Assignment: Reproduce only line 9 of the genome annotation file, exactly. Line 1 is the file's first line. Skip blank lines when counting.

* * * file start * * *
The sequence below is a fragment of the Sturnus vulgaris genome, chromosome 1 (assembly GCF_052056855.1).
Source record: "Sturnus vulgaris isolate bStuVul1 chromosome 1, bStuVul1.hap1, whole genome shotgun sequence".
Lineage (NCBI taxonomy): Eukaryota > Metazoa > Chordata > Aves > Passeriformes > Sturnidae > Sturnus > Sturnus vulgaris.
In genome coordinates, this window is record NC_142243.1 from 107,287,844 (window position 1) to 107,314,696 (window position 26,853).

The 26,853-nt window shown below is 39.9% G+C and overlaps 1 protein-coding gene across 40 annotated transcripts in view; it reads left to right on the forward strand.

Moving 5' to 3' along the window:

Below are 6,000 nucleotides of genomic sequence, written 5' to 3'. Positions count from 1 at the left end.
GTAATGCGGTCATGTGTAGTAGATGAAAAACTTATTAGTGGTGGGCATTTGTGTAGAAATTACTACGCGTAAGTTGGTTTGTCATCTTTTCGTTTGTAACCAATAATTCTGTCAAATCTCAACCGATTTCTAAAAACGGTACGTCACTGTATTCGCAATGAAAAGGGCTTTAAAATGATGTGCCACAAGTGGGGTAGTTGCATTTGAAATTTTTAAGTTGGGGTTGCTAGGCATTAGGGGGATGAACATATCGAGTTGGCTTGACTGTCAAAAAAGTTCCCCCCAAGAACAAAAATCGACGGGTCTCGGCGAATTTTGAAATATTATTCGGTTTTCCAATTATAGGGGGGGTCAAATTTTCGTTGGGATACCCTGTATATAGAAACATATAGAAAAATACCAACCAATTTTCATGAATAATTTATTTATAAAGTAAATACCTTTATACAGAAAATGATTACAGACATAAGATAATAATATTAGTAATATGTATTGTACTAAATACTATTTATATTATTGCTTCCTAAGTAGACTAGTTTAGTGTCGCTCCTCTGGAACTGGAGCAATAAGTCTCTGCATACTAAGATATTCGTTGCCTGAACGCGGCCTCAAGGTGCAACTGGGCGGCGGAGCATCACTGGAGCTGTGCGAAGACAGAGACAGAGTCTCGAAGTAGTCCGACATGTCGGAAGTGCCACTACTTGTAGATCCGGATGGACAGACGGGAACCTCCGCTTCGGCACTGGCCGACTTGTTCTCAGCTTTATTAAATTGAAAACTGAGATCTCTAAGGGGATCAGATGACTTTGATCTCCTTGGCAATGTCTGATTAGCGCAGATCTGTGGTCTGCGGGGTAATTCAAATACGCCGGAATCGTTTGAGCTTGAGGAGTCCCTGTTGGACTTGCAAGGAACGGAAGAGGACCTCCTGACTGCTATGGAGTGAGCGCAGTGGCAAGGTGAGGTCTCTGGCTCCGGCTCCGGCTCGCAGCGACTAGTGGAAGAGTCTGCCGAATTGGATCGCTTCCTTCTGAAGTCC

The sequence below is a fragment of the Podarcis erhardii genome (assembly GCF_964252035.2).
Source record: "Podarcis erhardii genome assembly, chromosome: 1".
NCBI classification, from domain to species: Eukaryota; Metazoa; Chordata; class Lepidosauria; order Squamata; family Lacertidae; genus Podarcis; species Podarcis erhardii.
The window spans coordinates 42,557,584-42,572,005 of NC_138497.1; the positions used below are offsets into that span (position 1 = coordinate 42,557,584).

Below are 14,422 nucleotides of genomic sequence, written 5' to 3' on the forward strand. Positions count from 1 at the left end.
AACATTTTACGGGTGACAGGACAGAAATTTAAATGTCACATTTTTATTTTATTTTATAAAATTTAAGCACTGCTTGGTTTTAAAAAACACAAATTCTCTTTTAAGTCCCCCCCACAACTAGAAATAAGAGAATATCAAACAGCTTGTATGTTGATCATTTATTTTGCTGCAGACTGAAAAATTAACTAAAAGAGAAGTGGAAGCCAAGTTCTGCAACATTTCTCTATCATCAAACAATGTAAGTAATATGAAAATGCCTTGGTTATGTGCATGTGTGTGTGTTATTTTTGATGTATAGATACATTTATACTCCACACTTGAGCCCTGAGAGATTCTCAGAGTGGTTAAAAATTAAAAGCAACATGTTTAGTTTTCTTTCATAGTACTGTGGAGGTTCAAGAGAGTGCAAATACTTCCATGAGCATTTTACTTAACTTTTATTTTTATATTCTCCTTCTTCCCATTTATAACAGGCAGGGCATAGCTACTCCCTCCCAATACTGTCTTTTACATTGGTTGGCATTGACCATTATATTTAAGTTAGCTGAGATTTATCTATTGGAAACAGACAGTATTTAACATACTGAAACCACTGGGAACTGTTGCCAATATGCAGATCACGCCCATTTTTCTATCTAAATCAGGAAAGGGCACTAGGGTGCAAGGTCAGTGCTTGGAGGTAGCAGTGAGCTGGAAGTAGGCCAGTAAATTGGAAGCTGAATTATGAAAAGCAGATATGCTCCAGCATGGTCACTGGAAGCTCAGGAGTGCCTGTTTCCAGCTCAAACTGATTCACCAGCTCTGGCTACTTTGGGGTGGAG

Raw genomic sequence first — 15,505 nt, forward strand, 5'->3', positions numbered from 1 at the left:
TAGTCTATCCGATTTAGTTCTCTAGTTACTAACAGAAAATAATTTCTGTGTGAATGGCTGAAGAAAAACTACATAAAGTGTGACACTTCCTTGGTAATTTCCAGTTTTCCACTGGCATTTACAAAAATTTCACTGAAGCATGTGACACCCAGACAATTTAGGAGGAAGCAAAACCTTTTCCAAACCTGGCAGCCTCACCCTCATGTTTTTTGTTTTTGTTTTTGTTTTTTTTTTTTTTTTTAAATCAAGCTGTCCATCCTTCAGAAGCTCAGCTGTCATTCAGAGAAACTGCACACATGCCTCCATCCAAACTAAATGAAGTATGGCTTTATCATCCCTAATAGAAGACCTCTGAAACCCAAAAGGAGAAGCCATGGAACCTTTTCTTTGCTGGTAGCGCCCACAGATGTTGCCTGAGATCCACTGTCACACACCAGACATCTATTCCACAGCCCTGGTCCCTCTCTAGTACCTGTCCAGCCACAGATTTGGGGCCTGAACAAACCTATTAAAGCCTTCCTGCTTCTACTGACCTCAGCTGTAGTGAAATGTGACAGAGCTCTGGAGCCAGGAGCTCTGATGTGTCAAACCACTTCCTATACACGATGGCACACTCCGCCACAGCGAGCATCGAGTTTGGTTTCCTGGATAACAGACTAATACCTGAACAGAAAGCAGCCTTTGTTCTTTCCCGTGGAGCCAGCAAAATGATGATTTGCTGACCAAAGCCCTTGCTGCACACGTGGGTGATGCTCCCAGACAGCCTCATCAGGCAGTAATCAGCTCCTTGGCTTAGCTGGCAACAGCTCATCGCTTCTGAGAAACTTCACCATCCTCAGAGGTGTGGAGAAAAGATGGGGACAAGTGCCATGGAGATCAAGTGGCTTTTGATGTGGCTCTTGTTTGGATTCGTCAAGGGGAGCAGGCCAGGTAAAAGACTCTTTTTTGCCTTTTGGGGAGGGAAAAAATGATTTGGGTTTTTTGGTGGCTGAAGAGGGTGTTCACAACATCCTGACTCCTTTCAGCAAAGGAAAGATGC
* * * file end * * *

The sequence below is a fragment of the Podarcis erhardii genome (assembly GCF_964252035.2).